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AI may predict survival after heart surgery

AI may predict survival after heart surgery

A technology from the 19th century meets one from the 21st to better help doctors predict who'll survive a heart surgery.

Cardiologists from three major U.S. hospitals gathered from the electrocardiograms (ECGs, invented in 1895) of almost 46,000 . They then fed that data into a cutting-edge AI algorithm.

AI was 83% correct in gauging which patients would still be alive 30 days after their , the study found.

That beat the 67% accuracy of the standard method doctors use to predict such risks, called the Revised Cardiac Risk Index.

"This is the first electrocardiogram-based AI algorithm that predicts post-operative mortality [death]," said study co-author Dr. Da Ouyang, a cardiologist at the Smidt Heart Institute at Cedars-Sinai, in Los Angeles.

He explained that AI's accuracy in estimating the risks around a "helps inform the actual decision to do surgery" in the first place.

The study drew on ECG data from patients treated at three major U.S. health care systems: Cedars-Sinai, Stanford University and Columbia University. ECGs measure the heart's electrical activity and function.

The AI algorithm compared the pre-surgical ECG data to 30-day outcomes for patients post-surgery.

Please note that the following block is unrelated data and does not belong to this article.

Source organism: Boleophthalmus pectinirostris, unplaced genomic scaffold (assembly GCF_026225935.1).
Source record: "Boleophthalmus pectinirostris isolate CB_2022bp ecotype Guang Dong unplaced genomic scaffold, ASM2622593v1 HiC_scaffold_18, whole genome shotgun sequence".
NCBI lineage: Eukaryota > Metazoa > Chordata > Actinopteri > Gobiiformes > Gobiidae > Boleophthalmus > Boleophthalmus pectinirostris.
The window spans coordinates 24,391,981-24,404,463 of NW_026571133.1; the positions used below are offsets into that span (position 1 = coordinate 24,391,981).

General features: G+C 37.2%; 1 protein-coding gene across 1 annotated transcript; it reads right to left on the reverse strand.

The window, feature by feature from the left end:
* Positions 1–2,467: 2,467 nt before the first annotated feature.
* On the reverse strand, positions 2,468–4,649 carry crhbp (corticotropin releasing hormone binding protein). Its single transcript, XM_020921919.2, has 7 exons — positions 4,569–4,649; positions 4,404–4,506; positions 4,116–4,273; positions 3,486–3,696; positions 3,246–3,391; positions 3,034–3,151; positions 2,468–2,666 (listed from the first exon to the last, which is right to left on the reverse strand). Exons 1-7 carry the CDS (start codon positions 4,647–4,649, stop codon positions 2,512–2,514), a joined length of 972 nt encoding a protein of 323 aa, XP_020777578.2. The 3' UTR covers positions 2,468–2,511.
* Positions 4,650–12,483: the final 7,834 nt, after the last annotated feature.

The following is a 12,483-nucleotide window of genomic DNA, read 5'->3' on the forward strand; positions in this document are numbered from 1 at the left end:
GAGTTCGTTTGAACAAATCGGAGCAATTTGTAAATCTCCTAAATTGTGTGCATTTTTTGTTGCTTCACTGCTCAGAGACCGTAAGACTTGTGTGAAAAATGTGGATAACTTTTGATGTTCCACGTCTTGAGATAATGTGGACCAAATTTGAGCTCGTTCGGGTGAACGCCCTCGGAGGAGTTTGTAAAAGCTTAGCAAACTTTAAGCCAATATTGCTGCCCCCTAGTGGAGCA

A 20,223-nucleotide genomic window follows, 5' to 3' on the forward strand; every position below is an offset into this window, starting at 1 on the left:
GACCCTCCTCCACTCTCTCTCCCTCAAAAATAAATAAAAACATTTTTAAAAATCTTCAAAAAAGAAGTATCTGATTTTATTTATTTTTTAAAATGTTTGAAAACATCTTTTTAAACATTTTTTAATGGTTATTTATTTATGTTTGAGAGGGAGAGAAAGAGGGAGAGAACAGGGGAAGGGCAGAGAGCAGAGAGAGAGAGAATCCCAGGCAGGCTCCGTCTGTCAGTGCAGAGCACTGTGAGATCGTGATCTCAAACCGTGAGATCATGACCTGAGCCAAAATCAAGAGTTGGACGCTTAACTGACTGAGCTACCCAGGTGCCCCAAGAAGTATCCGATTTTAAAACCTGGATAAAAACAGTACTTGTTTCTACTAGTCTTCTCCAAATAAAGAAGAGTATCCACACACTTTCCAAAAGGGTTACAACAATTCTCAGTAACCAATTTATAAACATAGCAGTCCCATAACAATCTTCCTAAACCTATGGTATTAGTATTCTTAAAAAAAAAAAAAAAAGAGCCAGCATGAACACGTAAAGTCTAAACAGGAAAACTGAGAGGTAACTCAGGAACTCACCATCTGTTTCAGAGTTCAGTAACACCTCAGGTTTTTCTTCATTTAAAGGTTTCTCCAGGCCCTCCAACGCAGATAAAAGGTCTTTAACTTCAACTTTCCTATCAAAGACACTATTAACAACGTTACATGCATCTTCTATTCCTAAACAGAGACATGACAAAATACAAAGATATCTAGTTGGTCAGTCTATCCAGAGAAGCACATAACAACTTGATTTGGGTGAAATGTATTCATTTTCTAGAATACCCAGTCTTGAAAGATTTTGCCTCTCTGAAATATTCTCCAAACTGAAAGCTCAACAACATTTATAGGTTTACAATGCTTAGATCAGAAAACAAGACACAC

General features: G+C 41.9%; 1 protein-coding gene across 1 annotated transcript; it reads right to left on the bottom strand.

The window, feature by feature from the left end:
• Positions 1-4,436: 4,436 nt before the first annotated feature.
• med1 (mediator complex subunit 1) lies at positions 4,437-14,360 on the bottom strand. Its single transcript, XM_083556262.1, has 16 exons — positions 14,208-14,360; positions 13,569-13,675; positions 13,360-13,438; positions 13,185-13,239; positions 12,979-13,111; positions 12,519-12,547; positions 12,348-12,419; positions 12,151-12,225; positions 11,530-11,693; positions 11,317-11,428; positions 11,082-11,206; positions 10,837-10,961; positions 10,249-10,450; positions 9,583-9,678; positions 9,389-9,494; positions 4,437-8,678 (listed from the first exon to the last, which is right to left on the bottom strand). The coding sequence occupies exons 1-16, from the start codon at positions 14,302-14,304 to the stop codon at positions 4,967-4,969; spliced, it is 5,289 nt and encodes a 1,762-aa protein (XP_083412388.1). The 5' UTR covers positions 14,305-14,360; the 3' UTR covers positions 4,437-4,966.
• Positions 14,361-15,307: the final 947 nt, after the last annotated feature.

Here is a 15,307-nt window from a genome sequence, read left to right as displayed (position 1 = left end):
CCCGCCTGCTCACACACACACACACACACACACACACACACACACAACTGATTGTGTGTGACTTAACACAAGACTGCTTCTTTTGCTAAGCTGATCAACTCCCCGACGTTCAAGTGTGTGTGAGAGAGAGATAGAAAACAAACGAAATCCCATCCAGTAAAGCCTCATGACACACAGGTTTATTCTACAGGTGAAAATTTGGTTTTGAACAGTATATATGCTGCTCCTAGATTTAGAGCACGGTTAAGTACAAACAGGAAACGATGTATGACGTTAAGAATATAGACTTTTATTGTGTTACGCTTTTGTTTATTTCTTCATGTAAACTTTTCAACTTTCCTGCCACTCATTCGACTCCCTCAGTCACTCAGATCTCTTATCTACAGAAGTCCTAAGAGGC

Patients whose pre-op ECGS helped AI identify them as being high-risk had a nine-fold increased risk of dying in the month after their surgery, Ouyang and colleagues said.

"Current clinical risk prediction tools are insufficient," he noted in a Cedars-Sinai news release. "This AI model could potentially be used to determine exactly which patients should undergo an intervention and which patients might be too sick."

The researchers are now investigating whether the AI technology might be uploaded to the internet, where it could be readily accessed by doctors and patients everywhere.

The findings were published recently in The Lancet Digital Health journal.

More information: David Ouyang et al, Electrocardiographic deep learning for predicting post-procedural mortality: a model development and validation study, The Lancet Digital Health (2023). DOI: 10.1016/S2589-7500(23)00220-0

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